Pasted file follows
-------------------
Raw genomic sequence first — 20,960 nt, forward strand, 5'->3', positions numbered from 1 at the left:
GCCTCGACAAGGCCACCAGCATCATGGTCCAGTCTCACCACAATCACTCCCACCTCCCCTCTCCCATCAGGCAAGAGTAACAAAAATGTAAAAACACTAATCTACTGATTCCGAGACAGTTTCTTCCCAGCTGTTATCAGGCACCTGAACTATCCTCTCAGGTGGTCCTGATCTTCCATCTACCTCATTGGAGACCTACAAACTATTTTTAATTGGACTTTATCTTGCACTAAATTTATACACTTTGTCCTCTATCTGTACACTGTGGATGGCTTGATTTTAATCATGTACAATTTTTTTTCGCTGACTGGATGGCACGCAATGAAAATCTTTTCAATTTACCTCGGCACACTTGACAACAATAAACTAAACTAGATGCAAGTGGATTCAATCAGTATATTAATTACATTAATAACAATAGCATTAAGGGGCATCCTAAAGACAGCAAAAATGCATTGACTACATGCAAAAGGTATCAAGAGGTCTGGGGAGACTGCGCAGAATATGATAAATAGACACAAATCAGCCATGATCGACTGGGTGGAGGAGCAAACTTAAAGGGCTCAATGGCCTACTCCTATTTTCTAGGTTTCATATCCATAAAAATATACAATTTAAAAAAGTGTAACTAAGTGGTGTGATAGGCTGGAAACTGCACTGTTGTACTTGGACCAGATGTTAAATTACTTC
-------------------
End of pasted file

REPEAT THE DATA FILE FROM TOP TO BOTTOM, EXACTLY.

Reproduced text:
Raw genomic sequence first — 20,960 nt, forward strand, 5'->3', positions numbered from 1 at the left:
GCCTCGACAAGGCCACCAGCATCATGGTCCAGTCTCACCACAATCACTCCCACCTCCCCTCTCCCATCAGGCAAGAGTAACAAAAATGTAAAAACACTAATCTACTGATTCCGAGACAGTTTCTTCCCAGCTGTTATCAGGCACCTGAACTATCCTCTCAGGTGGTCCTGATCTTCCATCTACCTCATTGGAGACCTACAAACTATTTTTAATTGGACTTTATCTTGCACTAAATTTATACACTTTGTCCTCTATCTGTACACTGTGGATGGCTTGATTTTAATCATGTACAATTTTTTTTCGCTGACTGGATGGCACGCAATGAAAATCTTTTCAATTTACCTCGGCACACTTGACAACAATAAACTAAACTAGATGCAAGTGGATTCAATCAGTATATTAATTACATTAATAACAATAGCATTAAGGGGCATCCTAAAGACAGCAAAAATGCATTGACTACATGCAAAAGGTATCAAGAGGTCTGGGGAGACTGCGCAGAATATGATAAATAGACACAAATCAGCCATGATCGACTGGGTGGAGGAGCAAACTTAAAGGGCTCAATGGCCTACTCCTATTTTCTAGGTTTCATATCCATAAAAATATACAATTTAAAAAAGTGTAACTAAGTGGTGTGATAGGCTGGAAACTGCACTGTTGTACTTGGACCAGATGTTAAATTACTTC